Uyghur sisters jailed for ‘illegal’ religious activities in Xinjiang women’s prison

Melikizat and Patigul Memet are among five female family members sentenced in 2019.
By Shohret Hoshur
2022.01.24
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Imprisoned Uyghur sisters Melikizat Memet (L) and Patigul Mehmet (R) in undated photos.
Photos courtesy of an RFA listener

Two Muslim Uyghur sisters serving lengthy prison sentences for participating in religious gatherings in northwestern China’s Xinjiang region are being held in a women’s prison in the town of Sanji (in Chinese, Changji), detention center officials said.

The siblings, Melikizat and Patigul Memet, are from a family of five women in Korla (in Chinese, Kuerle), all imprisoned for religious activities in which they took part in 2013, according to a verdict issued in April 2019 and recently seen by RFA. The Korla Municipal Court gave Melikizat and Patigul jail sentences of 20 and seven years, respectively.

The women’s mother, 78-year-old Helchem Pazil, sister Zahire Memet, and sister-in-law Bostan Ibrahim, were convicted of “disturbing public order and inciting ethnic hatred” for “hearing and providing a venue for illegal religious preaching,” RFA reported earlier, citing the document. At the time, it was not clear from the verdict where the women were serving their sentences.

They all were retroactively sentenced after China criminalized such activities in 2018 when it issued de-extremification regulations targeting Uyghurs, Kazakhs, and other Turkic minorities in Xinjiang, purportedly, to prevent extremist violations and ensure social stability.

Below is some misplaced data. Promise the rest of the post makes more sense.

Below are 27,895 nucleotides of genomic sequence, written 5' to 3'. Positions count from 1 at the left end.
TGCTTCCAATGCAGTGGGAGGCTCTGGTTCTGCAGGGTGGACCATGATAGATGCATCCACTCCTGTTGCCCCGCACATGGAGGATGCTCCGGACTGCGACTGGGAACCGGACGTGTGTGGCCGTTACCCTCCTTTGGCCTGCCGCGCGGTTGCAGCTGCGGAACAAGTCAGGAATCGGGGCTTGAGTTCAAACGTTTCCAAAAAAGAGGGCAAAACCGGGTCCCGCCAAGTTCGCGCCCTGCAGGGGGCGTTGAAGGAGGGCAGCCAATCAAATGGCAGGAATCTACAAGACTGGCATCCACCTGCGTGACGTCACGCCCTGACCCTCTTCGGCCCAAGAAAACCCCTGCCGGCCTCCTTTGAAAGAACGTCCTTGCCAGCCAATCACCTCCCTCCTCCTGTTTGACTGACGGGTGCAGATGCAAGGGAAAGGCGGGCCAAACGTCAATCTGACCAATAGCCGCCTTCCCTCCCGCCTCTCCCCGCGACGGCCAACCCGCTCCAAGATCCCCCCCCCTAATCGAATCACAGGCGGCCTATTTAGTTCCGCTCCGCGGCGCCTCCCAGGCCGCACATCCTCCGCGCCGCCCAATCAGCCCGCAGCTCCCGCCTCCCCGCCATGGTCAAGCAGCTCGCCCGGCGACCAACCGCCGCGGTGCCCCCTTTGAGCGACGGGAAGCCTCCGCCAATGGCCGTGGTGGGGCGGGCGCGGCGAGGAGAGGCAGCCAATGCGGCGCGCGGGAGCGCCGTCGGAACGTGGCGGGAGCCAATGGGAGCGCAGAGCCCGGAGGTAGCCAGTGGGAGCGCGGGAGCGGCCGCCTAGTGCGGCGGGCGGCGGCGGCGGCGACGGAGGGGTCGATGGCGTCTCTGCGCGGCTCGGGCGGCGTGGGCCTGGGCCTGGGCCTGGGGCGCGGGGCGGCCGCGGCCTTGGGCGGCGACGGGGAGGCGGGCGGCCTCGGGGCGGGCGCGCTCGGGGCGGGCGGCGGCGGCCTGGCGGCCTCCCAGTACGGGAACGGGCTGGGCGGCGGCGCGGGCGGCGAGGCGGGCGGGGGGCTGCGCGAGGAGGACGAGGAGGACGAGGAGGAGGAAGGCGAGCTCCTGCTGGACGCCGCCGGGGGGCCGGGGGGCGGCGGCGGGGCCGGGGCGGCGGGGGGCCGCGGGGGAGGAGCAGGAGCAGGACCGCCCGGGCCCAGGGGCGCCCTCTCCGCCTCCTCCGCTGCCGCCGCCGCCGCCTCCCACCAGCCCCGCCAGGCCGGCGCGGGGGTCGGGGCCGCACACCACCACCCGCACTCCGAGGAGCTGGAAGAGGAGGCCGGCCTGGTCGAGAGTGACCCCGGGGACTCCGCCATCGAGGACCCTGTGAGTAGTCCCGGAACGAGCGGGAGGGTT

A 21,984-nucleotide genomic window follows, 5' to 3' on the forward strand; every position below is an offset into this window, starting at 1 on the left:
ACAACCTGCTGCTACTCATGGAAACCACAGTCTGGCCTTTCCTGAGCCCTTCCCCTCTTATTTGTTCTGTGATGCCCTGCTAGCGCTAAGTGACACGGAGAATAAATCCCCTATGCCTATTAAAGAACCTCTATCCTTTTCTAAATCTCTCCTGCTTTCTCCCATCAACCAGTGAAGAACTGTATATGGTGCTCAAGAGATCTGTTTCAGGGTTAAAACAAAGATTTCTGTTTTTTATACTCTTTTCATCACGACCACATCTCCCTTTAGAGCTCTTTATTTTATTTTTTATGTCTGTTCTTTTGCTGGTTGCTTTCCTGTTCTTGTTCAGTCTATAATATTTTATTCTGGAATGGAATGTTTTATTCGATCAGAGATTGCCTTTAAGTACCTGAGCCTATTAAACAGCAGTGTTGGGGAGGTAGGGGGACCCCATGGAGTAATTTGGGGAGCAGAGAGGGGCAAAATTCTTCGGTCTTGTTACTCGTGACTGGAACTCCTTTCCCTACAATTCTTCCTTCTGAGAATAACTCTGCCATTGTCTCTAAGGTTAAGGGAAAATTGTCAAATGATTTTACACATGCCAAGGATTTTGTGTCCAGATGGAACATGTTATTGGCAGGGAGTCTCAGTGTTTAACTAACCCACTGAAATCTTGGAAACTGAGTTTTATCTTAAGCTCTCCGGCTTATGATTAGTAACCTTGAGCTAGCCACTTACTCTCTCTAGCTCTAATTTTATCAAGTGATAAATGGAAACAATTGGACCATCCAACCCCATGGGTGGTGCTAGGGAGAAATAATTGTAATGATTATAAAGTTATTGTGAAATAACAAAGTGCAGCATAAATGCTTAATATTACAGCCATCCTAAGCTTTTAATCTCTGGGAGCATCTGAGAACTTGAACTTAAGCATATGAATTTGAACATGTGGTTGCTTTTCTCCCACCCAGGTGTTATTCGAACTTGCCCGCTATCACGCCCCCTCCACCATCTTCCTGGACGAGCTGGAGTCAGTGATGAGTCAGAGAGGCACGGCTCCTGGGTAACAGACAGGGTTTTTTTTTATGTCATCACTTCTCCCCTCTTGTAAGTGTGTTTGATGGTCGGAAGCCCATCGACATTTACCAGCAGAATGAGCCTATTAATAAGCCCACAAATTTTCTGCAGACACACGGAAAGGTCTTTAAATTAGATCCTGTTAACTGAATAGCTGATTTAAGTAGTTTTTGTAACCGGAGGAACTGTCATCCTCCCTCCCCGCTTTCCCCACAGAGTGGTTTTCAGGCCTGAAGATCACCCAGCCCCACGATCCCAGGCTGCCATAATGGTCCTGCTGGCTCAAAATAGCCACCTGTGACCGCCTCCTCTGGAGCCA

After making additional inquiries about the women, Sanji Women’s Prison staffers told RFA that Melikizat and Patigul were serving their sentences there.

Melikizat, a 37-year-old housewife, was convicted of “incitement to ethnic discrimination,” “collectively bringing social disorder,” and “taking others under her wing,” by providing a venue for religious preaching and taking part in it, according to the verdict.

Patigul, a 52-year-old who worked at a veterinary hospital in Korla’s Tekichi village, was convicted of “collectively bringing social disorder” by attending the religion services. She received a lighter punishment for giving an “early and full confession” and for showing “grave remorse.”

During follow-up calls to local official to try to find out where the women were being held, RFA contacted the police station in Tekichi village, though officers would not provide information about Patigul.

Likewise, the municipal prosecutor’s office in Korla declined RFA’s request to speak with Pezilet Memtimin, the prosecutor in the case.

But during a subsequent call to the office, a staffer said that at least a handful of female Uyghur prisoners from Korla were serving sentences in Sanji Women’s Prison.

When RFA contact the prison, an official asked for the national identification numbers of the five women, then confirmed that Melikizat and Patigul Memet were serving their sentences there.

Translated by the Uyghur Service. Written in English by Roseanne Gerin.

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